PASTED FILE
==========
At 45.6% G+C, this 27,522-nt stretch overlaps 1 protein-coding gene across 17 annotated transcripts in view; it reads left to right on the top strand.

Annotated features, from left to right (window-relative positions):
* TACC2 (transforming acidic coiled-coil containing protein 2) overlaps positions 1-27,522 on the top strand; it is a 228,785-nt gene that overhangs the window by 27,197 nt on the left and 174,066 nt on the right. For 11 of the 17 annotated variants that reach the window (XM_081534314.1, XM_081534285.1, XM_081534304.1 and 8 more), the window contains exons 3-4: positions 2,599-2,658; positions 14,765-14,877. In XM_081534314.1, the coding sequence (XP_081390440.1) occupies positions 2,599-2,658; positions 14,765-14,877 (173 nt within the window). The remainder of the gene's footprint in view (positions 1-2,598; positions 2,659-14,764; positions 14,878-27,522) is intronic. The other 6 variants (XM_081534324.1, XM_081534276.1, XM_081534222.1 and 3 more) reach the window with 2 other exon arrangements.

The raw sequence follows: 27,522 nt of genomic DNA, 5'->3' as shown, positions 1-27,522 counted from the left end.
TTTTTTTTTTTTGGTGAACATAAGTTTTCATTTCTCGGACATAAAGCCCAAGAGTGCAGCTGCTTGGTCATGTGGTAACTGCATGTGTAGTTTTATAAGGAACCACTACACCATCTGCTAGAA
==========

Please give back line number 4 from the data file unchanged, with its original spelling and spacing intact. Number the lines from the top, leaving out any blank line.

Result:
The raw sequence follows: 27,522 nt of genomic DNA, 5'->3' as shown, positions 1-27,522 counted from the left end.